- U.S. Department of Labor
- Occupational Safety and Health Administration
- Directorate of Technical Support and Emergency Management
- (formerly Directorate of Science, Technology & Medicine)
- Office of Science and Technology Assessment
Hazards of Manually Lifting Balloon Framed Walls
Safety and Health Information Bulletin
This Safety and Health Information Bulletin is not a standard or regulation, and it creates no new legal obligations. The Bulletin is advisory in nature, informational in content, and is intended to assist employers in providing a safe and healthful workplace. Pursuant to the Occupational Safety and Health Act, employers must comply with hazard-specific safety and health standards and regulations promulgated by OSHA or by a state with an OSHA-approved state plan. In addition, pursuant to Section 5(a)(1), the General Duty Clause of the Act, employers must provide their employees with a workplace free from recognized hazards likely to cause death or serious physical harm.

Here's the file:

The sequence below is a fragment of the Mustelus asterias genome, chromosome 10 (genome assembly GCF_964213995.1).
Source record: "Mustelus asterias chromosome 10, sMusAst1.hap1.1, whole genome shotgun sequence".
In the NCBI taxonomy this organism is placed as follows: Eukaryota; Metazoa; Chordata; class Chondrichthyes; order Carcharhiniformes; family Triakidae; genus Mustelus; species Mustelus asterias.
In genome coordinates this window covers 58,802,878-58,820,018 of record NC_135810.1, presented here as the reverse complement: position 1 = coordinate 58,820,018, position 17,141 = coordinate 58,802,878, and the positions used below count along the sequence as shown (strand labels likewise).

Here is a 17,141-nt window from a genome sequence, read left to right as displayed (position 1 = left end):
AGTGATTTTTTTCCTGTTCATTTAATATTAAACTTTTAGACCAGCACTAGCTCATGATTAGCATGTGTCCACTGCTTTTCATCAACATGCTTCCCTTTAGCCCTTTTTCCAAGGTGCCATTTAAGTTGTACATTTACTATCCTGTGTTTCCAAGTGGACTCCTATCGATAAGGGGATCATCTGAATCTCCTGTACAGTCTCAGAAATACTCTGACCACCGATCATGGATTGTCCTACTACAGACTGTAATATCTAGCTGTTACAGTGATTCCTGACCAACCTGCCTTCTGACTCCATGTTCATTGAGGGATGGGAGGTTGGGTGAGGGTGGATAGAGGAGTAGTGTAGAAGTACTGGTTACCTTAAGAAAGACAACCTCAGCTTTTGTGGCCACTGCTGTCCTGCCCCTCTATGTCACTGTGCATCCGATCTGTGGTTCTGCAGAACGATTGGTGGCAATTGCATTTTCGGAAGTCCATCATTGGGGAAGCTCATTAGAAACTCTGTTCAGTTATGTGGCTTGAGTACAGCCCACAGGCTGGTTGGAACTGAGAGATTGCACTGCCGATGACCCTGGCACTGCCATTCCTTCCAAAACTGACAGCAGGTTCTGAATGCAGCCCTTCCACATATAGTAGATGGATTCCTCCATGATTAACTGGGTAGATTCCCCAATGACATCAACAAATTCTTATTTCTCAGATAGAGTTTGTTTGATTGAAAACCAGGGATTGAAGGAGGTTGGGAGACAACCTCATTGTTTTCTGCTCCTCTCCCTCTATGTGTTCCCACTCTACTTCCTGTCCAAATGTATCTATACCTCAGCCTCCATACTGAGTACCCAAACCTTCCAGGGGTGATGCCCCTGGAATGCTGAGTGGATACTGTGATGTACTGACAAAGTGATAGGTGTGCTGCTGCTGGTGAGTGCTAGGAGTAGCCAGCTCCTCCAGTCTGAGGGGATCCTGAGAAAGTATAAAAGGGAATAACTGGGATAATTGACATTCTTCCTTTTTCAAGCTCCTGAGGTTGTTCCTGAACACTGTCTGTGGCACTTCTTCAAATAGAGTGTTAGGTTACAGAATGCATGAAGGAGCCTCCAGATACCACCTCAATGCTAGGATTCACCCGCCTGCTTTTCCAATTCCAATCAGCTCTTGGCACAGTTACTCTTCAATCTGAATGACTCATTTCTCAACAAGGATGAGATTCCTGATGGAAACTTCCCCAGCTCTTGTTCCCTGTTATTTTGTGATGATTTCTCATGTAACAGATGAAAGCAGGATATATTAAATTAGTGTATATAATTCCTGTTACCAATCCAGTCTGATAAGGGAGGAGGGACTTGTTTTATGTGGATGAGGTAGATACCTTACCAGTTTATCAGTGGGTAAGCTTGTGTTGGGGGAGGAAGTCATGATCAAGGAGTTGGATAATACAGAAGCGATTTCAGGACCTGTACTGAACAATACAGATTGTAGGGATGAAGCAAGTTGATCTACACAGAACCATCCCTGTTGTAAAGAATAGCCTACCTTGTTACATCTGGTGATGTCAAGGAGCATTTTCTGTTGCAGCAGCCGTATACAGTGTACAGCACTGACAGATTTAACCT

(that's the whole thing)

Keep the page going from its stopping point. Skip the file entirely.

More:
This Safety and Health Information Bulletin alerts employers and employees that manually raised balloon framed walls could become too heavy for employees to hold and could collapse back onto the employees. From July 1999 through July 2004, 22 balloon framed wall collapses were reported. Four of these accidents occurred in the Chicago area. In one of these accidents, in August 2003, eight employees were sent to local hospitals; two of them suffered broken feet and vertebrae. Six other employees suffered back, shoulder and neck strains. This bulletin will summarize:
- How balloon framed walls can collapse onto the employees raising them; and
- Methods to prevent accidental collapse of balloon framed walls while they are being raised.
The Occupational Safety and Health Administration's (OSHA's) Calumet City Area Office investigated an accident where the weight of a balloon framed wall became too heavy for the employees raising the wall, and the wall collapsed back onto the employees. OSHA's Integrated Management Information System (IMIS) data from July 1999 through July 2004 recorded 21 additional incidents involving the collapse of balloon framed walls. As a result of these 22 incidents, five employees died and 28 employees were injured, 16 of whom required hospitalization.